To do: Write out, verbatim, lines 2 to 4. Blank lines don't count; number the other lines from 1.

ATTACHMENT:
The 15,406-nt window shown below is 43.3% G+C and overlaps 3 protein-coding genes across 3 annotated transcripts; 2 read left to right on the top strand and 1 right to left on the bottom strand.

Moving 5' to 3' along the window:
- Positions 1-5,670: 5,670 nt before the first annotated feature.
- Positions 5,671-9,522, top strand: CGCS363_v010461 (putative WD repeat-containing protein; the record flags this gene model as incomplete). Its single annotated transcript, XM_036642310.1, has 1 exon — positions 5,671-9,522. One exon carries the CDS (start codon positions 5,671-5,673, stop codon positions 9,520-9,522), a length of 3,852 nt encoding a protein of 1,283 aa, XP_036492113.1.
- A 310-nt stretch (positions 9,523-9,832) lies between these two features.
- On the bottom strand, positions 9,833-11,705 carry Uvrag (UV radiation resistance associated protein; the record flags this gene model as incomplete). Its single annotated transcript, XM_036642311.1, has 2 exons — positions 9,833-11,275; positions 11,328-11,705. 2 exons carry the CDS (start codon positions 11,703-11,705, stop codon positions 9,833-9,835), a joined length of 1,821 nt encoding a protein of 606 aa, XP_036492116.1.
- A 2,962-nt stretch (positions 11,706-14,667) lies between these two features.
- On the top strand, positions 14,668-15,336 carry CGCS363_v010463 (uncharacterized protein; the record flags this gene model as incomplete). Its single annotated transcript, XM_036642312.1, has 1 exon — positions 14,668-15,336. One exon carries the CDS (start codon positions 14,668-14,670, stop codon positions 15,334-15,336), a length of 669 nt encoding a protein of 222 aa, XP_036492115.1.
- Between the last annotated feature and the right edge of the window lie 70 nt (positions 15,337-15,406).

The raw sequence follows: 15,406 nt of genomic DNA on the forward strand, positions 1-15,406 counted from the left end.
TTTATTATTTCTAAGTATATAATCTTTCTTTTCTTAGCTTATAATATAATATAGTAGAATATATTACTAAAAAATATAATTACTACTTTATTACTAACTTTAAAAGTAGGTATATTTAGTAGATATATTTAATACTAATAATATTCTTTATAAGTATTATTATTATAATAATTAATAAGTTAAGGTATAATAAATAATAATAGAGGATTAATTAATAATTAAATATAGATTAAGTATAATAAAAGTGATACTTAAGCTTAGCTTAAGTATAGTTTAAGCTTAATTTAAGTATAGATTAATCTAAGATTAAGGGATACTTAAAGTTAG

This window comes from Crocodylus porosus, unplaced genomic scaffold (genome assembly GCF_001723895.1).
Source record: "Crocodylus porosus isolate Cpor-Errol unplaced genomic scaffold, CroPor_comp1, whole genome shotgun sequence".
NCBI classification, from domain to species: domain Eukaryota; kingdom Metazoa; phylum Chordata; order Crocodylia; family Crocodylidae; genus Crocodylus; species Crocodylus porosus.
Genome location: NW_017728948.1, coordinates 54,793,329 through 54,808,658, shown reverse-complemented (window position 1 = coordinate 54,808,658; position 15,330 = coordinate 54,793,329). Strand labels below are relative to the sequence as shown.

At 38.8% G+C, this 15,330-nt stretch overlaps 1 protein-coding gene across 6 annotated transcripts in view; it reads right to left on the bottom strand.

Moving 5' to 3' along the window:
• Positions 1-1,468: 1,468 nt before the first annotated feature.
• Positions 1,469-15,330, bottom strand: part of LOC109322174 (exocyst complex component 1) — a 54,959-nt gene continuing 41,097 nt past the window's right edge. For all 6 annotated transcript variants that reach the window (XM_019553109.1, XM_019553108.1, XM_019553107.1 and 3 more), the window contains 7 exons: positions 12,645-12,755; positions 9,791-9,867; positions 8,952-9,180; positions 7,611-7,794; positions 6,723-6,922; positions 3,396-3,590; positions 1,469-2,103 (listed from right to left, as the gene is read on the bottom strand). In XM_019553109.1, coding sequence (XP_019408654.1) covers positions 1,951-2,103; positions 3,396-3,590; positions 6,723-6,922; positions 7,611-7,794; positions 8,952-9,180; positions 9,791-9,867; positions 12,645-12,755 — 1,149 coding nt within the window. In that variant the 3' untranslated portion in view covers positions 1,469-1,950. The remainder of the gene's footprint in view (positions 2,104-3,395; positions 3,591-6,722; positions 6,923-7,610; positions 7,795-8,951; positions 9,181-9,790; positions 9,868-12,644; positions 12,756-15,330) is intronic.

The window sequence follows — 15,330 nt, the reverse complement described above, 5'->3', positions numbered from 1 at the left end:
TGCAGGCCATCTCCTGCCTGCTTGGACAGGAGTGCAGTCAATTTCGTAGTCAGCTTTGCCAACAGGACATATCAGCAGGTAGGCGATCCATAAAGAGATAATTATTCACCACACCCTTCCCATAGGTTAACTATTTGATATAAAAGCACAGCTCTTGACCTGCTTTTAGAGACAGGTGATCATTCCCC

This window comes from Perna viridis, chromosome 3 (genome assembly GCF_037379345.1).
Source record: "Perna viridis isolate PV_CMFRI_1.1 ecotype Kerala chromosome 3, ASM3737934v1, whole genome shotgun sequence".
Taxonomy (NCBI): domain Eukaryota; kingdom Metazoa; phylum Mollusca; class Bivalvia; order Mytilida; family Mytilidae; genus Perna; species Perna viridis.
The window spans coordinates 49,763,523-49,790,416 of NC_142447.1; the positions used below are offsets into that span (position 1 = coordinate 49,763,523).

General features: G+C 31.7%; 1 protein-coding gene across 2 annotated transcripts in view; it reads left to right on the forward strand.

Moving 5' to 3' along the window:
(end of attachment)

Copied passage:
Moving 5' to 3' along the window:
- Positions 1-5,670: 5,670 nt before the first annotated feature.
- Positions 5,671-9,522, top strand: CGCS363_v010461 (putative WD repeat-containing protein; the record flags this gene model as incomplete). Its single annotated transcript, XM_036642310.1, has 1 exon — positions 5,671-9,522. One exon carries the CDS (start codon positions 5,671-5,673, stop codon positions 9,520-9,522), a length of 3,852 nt encoding a protein of 1,283 aa, XP_036492113.1.